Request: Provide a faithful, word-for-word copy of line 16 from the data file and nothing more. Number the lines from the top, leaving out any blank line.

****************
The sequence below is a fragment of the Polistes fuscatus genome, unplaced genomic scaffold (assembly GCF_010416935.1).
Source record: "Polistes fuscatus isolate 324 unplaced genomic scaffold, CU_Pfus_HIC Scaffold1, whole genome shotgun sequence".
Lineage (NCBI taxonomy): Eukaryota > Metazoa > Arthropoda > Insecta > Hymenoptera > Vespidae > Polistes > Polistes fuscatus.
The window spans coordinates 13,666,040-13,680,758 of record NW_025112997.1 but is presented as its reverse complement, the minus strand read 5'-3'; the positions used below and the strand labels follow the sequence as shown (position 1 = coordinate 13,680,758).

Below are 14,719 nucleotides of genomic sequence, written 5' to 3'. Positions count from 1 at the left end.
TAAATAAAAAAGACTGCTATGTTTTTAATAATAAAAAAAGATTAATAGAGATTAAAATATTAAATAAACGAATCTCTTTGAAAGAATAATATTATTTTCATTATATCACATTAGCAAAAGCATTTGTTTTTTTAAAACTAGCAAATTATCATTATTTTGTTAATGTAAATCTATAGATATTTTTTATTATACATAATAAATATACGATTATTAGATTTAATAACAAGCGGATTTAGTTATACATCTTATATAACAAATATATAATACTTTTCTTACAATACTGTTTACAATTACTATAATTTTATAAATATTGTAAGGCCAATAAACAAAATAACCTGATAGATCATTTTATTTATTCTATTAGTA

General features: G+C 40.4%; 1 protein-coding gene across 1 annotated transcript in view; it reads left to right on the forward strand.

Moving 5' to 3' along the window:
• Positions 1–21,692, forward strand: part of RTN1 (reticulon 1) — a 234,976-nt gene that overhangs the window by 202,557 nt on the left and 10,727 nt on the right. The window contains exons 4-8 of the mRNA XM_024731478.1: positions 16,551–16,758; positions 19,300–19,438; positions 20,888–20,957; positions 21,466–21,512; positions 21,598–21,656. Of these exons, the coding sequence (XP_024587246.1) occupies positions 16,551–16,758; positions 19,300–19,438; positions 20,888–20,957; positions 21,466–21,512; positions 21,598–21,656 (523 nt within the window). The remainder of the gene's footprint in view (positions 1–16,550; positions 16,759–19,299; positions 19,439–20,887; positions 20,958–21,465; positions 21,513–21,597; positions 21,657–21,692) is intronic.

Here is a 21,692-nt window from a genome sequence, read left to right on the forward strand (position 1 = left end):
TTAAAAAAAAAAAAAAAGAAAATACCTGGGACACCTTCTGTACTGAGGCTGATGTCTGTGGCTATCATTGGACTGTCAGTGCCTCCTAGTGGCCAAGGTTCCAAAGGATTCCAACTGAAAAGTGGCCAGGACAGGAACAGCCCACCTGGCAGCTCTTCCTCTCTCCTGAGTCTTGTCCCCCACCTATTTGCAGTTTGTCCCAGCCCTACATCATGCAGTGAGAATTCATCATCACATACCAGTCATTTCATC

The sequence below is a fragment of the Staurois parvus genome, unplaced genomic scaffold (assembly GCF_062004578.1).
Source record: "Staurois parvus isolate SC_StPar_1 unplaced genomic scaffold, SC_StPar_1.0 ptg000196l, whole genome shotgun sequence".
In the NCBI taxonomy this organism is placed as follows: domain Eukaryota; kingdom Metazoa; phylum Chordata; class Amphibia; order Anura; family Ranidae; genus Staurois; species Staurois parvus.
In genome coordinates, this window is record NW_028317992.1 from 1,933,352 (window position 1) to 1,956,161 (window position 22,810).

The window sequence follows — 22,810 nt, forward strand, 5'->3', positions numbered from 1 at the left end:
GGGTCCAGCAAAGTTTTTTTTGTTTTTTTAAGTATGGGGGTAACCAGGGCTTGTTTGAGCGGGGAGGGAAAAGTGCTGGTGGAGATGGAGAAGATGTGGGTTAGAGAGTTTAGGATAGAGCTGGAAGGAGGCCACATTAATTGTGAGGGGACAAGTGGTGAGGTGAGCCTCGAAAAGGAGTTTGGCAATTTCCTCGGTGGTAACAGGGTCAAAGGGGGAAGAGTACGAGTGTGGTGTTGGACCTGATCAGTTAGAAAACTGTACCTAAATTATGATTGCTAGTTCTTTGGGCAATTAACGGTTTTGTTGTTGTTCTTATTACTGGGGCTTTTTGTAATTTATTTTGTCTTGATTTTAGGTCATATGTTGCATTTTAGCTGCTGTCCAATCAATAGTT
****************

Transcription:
The window sequence follows — 22,810 nt, forward strand, 5'->3', positions numbered from 1 at the left end: